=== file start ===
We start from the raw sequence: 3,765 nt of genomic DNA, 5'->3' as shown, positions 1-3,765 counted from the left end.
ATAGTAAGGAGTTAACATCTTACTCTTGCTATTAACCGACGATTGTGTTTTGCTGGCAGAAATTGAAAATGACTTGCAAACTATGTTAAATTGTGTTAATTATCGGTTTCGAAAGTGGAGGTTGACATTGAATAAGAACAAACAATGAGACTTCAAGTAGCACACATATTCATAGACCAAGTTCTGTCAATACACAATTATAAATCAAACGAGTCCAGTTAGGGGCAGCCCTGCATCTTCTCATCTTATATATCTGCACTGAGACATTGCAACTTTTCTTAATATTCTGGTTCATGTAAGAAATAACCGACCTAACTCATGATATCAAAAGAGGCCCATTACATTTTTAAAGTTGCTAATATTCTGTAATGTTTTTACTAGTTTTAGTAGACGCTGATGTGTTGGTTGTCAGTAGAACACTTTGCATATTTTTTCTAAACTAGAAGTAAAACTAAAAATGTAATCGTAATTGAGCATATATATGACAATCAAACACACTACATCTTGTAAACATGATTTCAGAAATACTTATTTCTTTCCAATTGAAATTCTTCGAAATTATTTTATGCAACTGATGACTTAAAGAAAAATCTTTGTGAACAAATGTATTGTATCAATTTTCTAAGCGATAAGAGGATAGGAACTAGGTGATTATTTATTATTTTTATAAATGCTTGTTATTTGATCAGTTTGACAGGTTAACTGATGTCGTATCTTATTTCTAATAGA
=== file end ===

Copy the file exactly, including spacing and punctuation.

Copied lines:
We start from the raw sequence: 3,765 nt of genomic DNA, 5'->3' as shown, positions 1-3,765 counted from the left end.
ATAGTAAGGAGTTAACATCTTACTCTTGCTATTAACCGACGATTGTGTTTTGCTGGCAGAAATTGAAAATGACTTGCAAACTATGTTAAATTGTGTTAATTATCGGTTTCGAAAGTGGAGGTTGACATTGAATAAGAACAAACAATGAGACTTCAAGTAGCACACATATTCATAGACCAAGTTCTGTCAATACACAATTATAAATCAAACGAGTCCAGTTAGGGGCAGCCCTGCATCTTCTCATCTTATATATCTGCACTGAGACATTGCAACTTTTCTTAATATTCTGGTTCATGTAAGAAATAACCGACCTAACTCATGATATCAAAAGAGGCCCATTACATTTTTAAAGTTGCTAATATTCTGTAATGTTTTTACTAGTTTTAGTAGACGCTGATGTGTTGGTTGTCAGTAGAACACTTTGCATATTTTTTCTAAACTAGAAGTAAAACTAAAAATGTAATCGTAATTGAGCATATATATGACAATCAAACACACTACATCTTGTAAACATGATTTCAGAAATACTTATTTCTTTCCAATTGAAATTCTTCGAAATTATTTTATGCAACTGATGACTTAAAGAAAAATCTTTGTGAACAAATGTATTGTATCAATTTTCTAAGCGATAAGAGGATAGGAACTAGGTGATTATTTATTATTTTTATAAATGCTTGTTATTTGATCAGTTTGACAGGTTAACTGATGTCGTATCTTATTTCTAATAGA